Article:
On June 23rd 52% of Great Britain voted to leave the European Union in a referendum, which subsequently triggered the resignation of European Prime Minister David Cameron. The slim margin of victory is an indication of how divisive UK citizens are on the topic. While there has been much speculation leading up to and since the vote, many of the longer-term implications of the referendum remain unclear, as the process for negotiating what a UK exit may look like is expected to be lengthy.
Initial market reaction to the news was typical of market reaction to uncertainty, with stocks and stock futures falling across the globe and safe haven assets, such as Treasuries and gold, rising on the news. The "leave" vote pushed the British pound to a 30-year low in the immediate aftermath. London and European markets also fell in reaction to the referendum, with the FTSE 100 and FTSE 250 down by about 7 percent each. Here at home, the S&P 500 was not immune to the volatility, dropping by about 3%.
Market forecasters largely got it wrong on the direction they thought this vote would go. In the days leading up to the referendum we saw European market appreciation in anticipation of a UK "stay" outcome. When it became apparent the vote would go in the other direction, the subsequent market reaction was similar to the typical reaction we've seen time and time again. Uncertainty causes stock prices to fall, and quality fixed income prices to rise.
Regardless of yesterday’s decision, in the short term we were likely to experience periods of market euphoria or uncertainty. Markets often react sharply. It’s happened many times before and much worse than this. We have nearly 100 years of evidence to support their resiliency. It’s important to keep in mind that the UK only represents about 6% of the world equity market capitalization. In contrast the United States represents about 52%. The entire European Union accounts for around 17% of the world’s economic output.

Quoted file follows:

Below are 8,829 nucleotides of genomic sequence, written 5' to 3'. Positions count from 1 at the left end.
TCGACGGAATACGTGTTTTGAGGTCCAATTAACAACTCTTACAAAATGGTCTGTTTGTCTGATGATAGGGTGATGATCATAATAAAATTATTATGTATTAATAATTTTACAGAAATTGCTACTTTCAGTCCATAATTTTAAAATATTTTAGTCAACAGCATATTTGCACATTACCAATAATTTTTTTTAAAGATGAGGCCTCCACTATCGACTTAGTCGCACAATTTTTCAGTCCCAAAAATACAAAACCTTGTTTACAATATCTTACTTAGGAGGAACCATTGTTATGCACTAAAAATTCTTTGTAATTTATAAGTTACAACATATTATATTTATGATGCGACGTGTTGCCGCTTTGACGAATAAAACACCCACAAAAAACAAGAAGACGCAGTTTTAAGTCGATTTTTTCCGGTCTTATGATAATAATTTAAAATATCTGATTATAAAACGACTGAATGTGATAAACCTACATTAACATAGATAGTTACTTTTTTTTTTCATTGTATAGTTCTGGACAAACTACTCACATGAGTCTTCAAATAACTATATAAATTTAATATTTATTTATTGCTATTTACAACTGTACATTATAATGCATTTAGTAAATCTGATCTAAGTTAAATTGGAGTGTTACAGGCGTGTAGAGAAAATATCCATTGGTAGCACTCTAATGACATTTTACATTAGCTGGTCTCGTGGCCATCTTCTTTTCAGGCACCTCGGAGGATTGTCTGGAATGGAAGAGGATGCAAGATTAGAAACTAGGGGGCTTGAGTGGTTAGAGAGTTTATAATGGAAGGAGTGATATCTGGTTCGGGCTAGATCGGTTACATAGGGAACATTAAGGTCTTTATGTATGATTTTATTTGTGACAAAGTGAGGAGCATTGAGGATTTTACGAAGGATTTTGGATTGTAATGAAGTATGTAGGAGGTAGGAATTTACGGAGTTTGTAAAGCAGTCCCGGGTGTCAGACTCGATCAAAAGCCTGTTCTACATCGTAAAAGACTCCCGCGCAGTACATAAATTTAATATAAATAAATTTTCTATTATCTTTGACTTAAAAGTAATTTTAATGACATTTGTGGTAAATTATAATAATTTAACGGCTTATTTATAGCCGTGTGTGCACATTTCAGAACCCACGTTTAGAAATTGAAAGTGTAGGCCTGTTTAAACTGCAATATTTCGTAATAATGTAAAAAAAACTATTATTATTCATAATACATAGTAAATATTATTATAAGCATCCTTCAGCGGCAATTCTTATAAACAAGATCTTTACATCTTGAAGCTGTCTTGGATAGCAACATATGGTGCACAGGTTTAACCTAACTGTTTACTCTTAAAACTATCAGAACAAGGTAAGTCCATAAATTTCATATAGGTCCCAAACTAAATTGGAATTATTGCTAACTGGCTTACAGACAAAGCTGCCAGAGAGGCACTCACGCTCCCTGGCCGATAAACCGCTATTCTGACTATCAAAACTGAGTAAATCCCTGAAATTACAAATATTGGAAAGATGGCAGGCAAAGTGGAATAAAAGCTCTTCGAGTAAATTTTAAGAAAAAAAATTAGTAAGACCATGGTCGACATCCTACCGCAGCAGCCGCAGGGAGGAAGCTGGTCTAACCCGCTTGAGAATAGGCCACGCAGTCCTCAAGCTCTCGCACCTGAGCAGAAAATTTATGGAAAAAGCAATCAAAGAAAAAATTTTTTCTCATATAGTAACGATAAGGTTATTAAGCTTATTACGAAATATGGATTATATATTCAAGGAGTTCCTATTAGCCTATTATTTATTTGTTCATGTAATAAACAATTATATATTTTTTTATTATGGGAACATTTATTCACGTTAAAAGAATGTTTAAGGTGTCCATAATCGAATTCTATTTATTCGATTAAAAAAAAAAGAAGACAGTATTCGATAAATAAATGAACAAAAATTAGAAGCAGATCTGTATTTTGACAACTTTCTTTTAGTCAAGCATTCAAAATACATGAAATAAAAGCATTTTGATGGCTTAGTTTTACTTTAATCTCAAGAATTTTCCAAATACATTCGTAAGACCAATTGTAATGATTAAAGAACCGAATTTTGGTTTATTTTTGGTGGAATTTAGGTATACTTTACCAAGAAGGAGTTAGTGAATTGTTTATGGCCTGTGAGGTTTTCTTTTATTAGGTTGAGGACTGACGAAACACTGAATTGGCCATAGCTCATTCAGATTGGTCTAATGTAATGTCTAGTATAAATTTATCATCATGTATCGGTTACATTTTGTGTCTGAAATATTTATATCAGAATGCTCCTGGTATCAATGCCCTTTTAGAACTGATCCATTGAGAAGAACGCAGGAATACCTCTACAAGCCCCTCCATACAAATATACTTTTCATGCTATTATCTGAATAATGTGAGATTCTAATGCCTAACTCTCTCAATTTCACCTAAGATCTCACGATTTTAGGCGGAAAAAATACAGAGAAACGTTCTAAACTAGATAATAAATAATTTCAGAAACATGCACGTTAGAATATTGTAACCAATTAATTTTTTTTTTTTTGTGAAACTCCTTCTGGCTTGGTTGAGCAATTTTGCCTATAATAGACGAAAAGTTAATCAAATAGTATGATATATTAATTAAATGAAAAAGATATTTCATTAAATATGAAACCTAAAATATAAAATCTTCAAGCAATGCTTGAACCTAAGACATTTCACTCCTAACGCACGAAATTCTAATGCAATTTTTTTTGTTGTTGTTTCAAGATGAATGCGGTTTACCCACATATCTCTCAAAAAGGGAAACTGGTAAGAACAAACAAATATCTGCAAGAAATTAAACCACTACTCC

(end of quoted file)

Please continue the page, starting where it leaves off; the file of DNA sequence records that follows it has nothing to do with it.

Prognosticators will make sweeping statements in an attempt to garner as much attention as possible. We firmly believe that no one has the ability to predict the future when it comes to markets. A solid example is the failure of forecasters to predict this outcome. Markets move with new information. By definition news is unpredictable. When volatility shows up, prices move and not always in the direction you like them to. However, it's precisely that risk which investors have to accept for the expectation of higher long-term growth.
The coming weeks, months and years are a far better barometer on the underlying issues that led to a Brexit referendum in the first place. The vote in and of itself demonstrates the level of attention to the issues facing Europe. Reacting to its outcome is not the proper course of action because future implications are impossible to predict. If you're portfolio is broadly diversified with exposure to multiple countries, sectors, industries and asset classes, you've already done everything you can to minimize the effects of Brexit and other expected events.
By Tim Baker, CFP®
Advice and investment design should rely on long term, proven evidence. This column is dedicated to helping investors across the country, from all walks of life to understand the benefits of disciplined investing and the importance of planning.